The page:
This week, the FCC repealed its Net Neutrality regulations. Depending on whom you talk to -- and, oddly enough, depending often on their bluish or reddish tinge -- this was either a terrible or great thing for technology and the nation as a whole.

In the response to the move, there are some pondering implications for the Internet of Things. Essentially, those that believe this move to be terrible hold that internet providers (such as AT&T, Verizon, and Comcast) may use their pricing power and their ability to slow data flows from IoT devices. Consequently, the people, including insurance policyholders, and organizations, like insurance companies, that want to create insights and actions from that data will be put at a disadvantage. Images are conjured of networked smoke sensors failing to provide timely notice of fires, or connected heart sensors delaying information on atrial fibrillation.

Here is what I think. Let’s divide IoT devices (and the organizations that create insights from the IoT data) into two groups:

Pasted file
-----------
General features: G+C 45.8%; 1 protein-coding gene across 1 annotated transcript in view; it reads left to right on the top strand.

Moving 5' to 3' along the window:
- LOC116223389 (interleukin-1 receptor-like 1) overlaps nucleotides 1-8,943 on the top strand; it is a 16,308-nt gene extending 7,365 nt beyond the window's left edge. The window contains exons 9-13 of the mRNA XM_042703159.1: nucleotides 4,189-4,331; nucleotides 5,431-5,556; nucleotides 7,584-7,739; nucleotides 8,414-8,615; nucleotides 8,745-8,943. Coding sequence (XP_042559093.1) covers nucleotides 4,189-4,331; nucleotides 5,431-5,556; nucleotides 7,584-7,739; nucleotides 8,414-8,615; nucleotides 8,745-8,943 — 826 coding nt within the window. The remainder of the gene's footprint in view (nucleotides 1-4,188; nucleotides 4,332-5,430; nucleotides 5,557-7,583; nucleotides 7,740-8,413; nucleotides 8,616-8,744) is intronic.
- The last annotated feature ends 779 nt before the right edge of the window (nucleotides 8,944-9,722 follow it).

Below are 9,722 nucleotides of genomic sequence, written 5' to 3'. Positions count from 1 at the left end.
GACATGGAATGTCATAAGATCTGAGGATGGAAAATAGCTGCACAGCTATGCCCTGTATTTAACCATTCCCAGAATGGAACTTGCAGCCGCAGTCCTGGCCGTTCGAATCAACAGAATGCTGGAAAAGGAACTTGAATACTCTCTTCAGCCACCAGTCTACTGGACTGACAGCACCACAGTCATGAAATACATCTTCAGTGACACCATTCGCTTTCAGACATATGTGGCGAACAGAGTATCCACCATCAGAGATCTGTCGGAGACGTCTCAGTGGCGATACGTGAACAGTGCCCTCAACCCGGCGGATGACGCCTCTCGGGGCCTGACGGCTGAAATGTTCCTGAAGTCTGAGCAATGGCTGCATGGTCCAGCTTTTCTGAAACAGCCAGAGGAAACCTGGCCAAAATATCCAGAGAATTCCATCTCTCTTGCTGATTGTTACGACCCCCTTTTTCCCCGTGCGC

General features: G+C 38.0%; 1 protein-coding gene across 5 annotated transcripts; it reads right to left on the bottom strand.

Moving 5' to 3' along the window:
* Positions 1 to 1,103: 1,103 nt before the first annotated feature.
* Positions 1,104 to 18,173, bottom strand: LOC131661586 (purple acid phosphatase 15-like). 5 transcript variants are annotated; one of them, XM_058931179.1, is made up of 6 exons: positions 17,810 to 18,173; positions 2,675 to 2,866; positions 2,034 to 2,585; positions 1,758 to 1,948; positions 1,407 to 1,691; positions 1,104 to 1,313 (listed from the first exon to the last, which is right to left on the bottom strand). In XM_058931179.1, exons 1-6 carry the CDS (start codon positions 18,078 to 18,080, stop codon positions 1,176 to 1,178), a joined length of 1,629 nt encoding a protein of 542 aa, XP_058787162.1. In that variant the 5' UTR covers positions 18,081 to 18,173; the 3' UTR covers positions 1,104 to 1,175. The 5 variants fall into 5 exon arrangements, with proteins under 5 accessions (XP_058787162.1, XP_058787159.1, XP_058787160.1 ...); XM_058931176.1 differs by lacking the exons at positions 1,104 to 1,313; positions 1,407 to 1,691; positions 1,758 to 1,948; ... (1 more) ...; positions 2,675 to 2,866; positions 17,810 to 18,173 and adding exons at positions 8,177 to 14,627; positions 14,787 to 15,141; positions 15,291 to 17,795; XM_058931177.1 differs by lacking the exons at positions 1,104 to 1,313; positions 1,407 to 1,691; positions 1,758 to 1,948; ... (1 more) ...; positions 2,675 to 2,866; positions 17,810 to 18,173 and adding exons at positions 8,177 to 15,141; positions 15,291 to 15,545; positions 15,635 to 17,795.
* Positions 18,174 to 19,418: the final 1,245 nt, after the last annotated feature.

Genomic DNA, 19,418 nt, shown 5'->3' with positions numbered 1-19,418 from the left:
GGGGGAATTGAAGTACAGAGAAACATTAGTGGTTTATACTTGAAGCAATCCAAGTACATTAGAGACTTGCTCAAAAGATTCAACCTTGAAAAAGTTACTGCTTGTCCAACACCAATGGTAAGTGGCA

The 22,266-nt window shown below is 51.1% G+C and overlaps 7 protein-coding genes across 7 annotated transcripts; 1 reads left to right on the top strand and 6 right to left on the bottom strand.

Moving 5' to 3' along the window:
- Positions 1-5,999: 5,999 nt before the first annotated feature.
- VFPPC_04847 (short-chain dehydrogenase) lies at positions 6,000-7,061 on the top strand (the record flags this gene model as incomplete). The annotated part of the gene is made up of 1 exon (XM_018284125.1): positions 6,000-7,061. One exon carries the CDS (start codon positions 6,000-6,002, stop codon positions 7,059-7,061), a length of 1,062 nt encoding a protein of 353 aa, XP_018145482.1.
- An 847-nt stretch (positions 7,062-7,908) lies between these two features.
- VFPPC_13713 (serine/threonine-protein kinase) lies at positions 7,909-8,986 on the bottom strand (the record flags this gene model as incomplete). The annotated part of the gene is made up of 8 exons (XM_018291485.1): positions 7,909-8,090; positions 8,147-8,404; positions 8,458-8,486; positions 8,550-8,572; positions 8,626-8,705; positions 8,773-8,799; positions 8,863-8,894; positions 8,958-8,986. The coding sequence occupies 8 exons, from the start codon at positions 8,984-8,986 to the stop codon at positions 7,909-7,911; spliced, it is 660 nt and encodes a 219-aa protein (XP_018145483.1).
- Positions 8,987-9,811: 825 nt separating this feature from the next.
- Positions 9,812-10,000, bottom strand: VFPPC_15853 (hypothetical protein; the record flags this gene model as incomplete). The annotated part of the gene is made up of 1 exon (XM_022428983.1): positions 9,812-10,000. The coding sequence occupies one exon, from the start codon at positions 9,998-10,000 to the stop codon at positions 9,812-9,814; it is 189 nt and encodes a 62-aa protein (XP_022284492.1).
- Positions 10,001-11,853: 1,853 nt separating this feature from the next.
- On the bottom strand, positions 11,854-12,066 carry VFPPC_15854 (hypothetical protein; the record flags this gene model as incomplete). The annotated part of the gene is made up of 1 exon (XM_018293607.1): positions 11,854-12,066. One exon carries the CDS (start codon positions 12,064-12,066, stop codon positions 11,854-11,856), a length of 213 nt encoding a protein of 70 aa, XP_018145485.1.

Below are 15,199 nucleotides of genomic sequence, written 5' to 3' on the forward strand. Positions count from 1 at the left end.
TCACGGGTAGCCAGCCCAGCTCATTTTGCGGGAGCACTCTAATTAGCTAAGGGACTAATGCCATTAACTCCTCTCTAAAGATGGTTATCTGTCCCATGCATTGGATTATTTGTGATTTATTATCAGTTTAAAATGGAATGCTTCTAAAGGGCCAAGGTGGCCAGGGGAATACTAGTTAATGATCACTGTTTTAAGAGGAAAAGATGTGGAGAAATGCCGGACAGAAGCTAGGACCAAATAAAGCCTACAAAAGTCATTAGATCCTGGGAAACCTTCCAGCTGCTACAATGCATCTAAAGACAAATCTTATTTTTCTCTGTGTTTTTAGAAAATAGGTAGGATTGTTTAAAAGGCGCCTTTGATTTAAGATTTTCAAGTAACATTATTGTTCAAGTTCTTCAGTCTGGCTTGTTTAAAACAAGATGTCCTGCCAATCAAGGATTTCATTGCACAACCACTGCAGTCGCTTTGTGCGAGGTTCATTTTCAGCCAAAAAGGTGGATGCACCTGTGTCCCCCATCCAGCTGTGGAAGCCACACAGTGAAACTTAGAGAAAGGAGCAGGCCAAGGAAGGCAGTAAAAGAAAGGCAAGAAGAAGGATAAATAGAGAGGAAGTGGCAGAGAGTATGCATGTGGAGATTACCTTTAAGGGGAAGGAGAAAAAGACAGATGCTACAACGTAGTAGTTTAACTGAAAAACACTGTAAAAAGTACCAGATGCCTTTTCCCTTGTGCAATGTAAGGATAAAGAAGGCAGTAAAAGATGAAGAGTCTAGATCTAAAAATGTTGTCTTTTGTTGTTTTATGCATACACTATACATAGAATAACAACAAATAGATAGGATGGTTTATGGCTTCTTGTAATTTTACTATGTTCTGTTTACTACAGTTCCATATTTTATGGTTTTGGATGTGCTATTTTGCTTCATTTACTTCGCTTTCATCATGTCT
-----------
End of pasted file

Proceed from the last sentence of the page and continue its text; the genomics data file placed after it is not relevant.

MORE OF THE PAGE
· The first group consists of devices designed to guard the safety and well-being of people and property
· The second group has all other devices.

Internet providers are not so stupid (or so nonchalant about lawsuits and really bad publicity) that they would actually slow track data from the first group. Internet providers may well price discriminate against some or many of the IoT devices in the second group, because, well, they can. The value of HVAC data to a building owner or its insurer, for example, may or may not be sufficient to pay for fast-tracking that data -- but it's not life-or-death. As a guy who thinks most market-based solutions are better than most non-market-based solutions, that’s OK with me -- not only for technology and society, but for insurers as well. Carriers will not have to slow their innovative spirit, because the value will show through.

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Donald Light

Donald Light

Donald Light is the Director of Celent's Americas Property/Casualty Insurance Practice.